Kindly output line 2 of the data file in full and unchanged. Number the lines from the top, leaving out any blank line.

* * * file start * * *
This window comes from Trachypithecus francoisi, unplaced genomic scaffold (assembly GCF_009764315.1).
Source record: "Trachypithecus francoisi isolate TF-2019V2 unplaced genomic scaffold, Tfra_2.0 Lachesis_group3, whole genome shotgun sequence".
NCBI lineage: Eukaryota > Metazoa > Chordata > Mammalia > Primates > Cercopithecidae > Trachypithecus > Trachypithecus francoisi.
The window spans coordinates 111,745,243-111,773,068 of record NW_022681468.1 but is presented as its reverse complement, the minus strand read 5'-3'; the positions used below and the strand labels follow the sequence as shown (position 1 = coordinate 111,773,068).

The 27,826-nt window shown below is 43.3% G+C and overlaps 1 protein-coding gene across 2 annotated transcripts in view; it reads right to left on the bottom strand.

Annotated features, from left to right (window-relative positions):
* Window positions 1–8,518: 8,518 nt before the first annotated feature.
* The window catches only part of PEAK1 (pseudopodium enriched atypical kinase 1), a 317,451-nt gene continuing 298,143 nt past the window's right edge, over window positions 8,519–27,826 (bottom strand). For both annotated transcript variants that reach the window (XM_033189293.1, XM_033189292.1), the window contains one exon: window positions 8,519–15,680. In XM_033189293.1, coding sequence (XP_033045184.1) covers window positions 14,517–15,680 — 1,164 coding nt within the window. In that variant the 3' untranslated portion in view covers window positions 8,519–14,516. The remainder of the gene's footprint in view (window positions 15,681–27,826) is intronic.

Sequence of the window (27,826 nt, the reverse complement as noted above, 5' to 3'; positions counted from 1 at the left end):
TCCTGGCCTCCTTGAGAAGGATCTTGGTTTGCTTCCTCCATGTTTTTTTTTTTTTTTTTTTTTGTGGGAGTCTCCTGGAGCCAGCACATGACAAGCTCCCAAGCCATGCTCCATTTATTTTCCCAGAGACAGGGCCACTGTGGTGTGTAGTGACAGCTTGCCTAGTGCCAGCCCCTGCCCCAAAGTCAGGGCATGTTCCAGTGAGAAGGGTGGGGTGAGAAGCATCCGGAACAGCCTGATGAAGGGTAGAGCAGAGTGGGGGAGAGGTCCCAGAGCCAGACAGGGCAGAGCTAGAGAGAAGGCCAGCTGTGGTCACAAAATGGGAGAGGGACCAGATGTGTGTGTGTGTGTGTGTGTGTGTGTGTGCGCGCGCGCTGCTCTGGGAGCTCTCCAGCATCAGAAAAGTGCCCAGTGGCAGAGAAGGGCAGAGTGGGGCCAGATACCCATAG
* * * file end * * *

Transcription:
Source record: "Trachypithecus francoisi isolate TF-2019V2 unplaced genomic scaffold, Tfra_2.0 Lachesis_group3, whole genome shotgun sequence".